Giving an example, he says think about automatically sending out notices to suppliers who are non-compliant on certain information or documents so that a valuable resource doesn’t have to waste time calling or emailing the suppliers.

The role of desk audits

Another way to strengthen supplier relationships is by doing desk audits, the topic that Chris Petrlik-Siegel, Supplier Quality Manager at TIC Gums, will address at the Food Safety Consortium.

In a desk audit, the auditor checks to see if a supplier’s system as documented meets the requirements of the GFSI code under which they are certified. It also confirms if the concerned person has validated and verified the Food Safety Plans and Food Quality Plans. The Desk Audit can be conducted as an off-site or on-site activity and issues found during the Desk Audit will be documented as non-conformities. Depending on the number and type of non-conformities documented, the audit will move to the next phase – the Facility Audit – or not move forward until and critical and major non-conformities identified are properly corrected and corrective action is verified.

“Desk audits are a great way to check how ready you are to be audited. These take a lot less time than an on-site audit, and really help in preparing for the actual audit. Desk audits are more to establish or strengthen the partnership with the supplier rather than to work on an audit for the purpose of complying with regulations,” says Petrlik-Siegel.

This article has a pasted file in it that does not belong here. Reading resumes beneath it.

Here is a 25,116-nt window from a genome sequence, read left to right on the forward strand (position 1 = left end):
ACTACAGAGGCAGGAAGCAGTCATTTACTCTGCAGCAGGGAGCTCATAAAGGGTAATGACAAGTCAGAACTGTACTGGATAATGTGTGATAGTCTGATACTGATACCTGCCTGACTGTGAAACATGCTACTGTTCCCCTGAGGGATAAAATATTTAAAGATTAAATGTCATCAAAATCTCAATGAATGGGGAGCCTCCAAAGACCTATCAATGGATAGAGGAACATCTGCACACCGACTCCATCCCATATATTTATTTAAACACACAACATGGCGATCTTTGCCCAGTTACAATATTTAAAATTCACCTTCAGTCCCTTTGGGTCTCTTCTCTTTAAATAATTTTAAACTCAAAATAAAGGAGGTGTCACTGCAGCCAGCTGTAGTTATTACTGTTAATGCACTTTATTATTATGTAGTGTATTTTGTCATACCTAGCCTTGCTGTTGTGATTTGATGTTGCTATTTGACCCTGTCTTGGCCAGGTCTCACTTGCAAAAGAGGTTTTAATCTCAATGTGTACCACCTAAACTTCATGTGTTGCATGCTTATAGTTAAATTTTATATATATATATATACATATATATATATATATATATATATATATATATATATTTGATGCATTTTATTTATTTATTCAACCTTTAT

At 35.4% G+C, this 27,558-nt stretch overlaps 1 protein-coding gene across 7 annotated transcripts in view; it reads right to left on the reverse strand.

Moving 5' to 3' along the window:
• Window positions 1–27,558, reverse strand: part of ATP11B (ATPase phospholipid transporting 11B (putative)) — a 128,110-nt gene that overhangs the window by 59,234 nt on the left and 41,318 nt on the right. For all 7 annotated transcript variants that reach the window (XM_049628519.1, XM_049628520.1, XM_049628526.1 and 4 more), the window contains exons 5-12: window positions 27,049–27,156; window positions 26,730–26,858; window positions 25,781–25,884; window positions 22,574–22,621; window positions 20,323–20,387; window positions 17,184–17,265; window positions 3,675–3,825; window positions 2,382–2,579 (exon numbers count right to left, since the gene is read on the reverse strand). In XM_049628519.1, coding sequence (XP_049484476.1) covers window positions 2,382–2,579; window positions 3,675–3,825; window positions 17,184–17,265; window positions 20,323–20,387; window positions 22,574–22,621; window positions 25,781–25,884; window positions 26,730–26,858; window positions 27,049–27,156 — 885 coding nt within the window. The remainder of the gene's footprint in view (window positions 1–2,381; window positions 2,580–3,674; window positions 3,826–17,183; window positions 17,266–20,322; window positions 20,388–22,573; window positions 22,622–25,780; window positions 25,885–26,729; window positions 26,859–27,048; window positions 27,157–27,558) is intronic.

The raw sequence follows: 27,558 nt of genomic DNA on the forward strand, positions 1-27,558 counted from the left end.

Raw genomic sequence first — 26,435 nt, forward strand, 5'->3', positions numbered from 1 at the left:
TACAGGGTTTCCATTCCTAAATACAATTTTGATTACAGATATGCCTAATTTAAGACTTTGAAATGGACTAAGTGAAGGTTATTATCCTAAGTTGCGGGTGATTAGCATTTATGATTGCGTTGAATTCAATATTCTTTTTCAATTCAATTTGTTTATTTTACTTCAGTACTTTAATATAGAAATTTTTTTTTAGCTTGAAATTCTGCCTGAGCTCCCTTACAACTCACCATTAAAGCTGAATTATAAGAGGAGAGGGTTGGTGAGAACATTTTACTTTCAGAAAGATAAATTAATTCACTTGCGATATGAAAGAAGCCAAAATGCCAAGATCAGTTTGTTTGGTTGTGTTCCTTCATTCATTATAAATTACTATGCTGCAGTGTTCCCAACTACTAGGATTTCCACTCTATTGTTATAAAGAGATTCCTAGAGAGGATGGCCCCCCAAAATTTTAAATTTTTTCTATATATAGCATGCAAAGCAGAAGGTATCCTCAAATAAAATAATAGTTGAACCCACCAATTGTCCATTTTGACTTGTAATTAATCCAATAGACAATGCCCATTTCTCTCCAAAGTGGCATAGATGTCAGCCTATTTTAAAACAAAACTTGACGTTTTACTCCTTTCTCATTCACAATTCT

She explains that many times, a food company visits a supplier to do an audit, and realizes that it’s a waste of time due to lack of preparedness of the supplier. “Now due to new rules being proposed under FSMA, as an end product supplier, we are responsible for the ingredients in the products, and all the products we are importing from foreign suppliers. So we rely on in-depth audits to ensure that our suppliers have robust systems and procedures in place, in addition to what we follow in-house,” describes Petrlik-Siegel.

So with 70 suppliers, each on an average supplying about 10 ingredients, the Quality Manager stresses on the importance of desk audits preparing you for the final site audits, and also for better compliance with FSMA rules. It’s often overwhelming to do a thorough audit in a matter of one or two days, so it helps to look at documentation and identify any gaps ahead of time, Petrlik-Siegel adds.

Listen to Nowacki and Petrlik-Siegel speak about Supplier Qualification and Management at the Food Safety Consortium. Click here for more information and to register.